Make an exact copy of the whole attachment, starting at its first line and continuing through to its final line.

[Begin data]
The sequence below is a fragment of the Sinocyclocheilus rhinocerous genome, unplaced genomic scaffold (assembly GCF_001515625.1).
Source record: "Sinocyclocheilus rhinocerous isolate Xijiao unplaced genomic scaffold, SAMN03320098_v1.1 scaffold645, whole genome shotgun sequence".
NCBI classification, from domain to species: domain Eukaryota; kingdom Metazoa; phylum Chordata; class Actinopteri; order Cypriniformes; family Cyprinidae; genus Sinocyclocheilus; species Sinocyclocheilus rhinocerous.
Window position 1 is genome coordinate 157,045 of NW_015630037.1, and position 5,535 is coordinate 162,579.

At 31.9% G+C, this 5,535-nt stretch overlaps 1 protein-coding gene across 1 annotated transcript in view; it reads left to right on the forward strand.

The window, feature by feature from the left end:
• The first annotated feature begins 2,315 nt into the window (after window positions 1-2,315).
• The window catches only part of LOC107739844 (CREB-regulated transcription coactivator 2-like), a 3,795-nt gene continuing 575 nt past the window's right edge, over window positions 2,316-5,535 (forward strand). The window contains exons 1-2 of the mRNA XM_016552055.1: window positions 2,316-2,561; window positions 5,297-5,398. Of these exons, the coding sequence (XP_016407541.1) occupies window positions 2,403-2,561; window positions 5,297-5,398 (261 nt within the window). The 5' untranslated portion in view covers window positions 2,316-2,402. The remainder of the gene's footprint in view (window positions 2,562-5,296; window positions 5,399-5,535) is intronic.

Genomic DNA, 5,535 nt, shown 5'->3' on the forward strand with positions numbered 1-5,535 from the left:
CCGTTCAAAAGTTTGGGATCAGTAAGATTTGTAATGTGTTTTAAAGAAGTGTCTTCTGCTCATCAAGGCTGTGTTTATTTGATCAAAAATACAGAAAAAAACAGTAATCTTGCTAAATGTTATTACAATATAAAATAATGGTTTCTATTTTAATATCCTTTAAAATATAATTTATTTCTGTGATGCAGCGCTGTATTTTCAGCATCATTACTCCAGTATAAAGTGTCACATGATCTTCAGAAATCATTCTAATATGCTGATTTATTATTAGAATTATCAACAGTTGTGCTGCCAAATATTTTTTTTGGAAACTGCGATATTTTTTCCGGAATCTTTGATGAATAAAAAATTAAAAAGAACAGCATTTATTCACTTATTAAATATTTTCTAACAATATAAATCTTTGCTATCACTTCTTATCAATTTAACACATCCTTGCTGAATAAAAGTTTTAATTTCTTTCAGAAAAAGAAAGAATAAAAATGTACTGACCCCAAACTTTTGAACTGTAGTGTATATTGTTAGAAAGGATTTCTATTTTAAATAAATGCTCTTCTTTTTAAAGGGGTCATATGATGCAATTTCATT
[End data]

The sequence below is a fragment of the Sinocyclocheilus rhinocerous genome, unplaced genomic scaffold (assembly GCF_001515625.1).
Source record: "Sinocyclocheilus rhinocerous isolate Xijiao unplaced genomic scaffold, SAMN03320098_v1.1 scaffold645, whole genome shotgun sequence".
NCBI classification, from domain to species: domain Eukaryota; kingdom Metazoa; phylum Chordata; class Actinopteri; order Cypriniformes; family Cyprinidae; genus Sinocyclocheilus; species Sinocyclocheilus rhinocerous.
Window position 1 is genome coordinate 157,045 of NW_015630037.1, and position 5,535 is coordinate 162,579.

At 31.9% G+C, this 5,535-nt stretch overlaps 1 protein-coding gene across 1 annotated transcript in view; it reads left to right on the forward strand.

The window, feature by feature from the left end:
• The first annotated feature begins 2,315 nt into the window (after window positions 1-2,315).
• The window catches only part of LOC107739844 (CREB-regulated transcription coactivator 2-like), a 3,795-nt gene continuing 575 nt past the window's right edge, over window positions 2,316-5,535 (forward strand). The window contains exons 1-2 of the mRNA XM_016552055.1: window positions 2,316-2,561; window positions 5,297-5,398. Of these exons, the coding sequence (XP_016407541.1) occupies window positions 2,403-2,561; window positions 5,297-5,398 (261 nt within the window). The 5' untranslated portion in view covers window positions 2,316-2,402. The remainder of the gene's footprint in view (window positions 2,562-5,296; window positions 5,399-5,535) is intronic.

Genomic DNA, 5,535 nt, shown 5'->3' on the forward strand with positions numbered 1-5,535 from the left:
CCGTTCAAAAGTTTGGGATCAGTAAGATTTGTAATGTGTTTTAAAGAAGTGTCTTCTGCTCATCAAGGCTGTGTTTATTTGATCAAAAATACAGAAAAAAACAGTAATCTTGCTAAATGTTATTACAATATAAAATAATGGTTTCTATTTTAATATCCTTTAAAATATAATTTATTTCTGTGATGCAGCGCTGTATTTTCAGCATCATTACTCCAGTATAAAGTGTCACATGATCTTCAGAAATCATTCTAATATGCTGATTTATTATTAGAATTATCAACAGTTGTGCTGCCAAATATTTTTTTTGGAAACTGCGATATTTTTTCCGGAATCTTTGATGAATAAAAAATTAAAAAGAACAGCATTTATTCACTTATTAAATATTTTCTAACAATATAAATCTTTGCTATCACTTCTTATCAATTTAACACATCCTTGCTGAATAAAAGTTTTAATTTCTTTCAGAAAAAGAAAGAATAAAAATGTACTGACCCCAAACTTTTGAACTGTAGTGTATATTGTTAGAAAGGATTTCTATTTTAAATAAATGCTCTTCTTTTTAAAGGGGTCATATGATGCAATTTCATT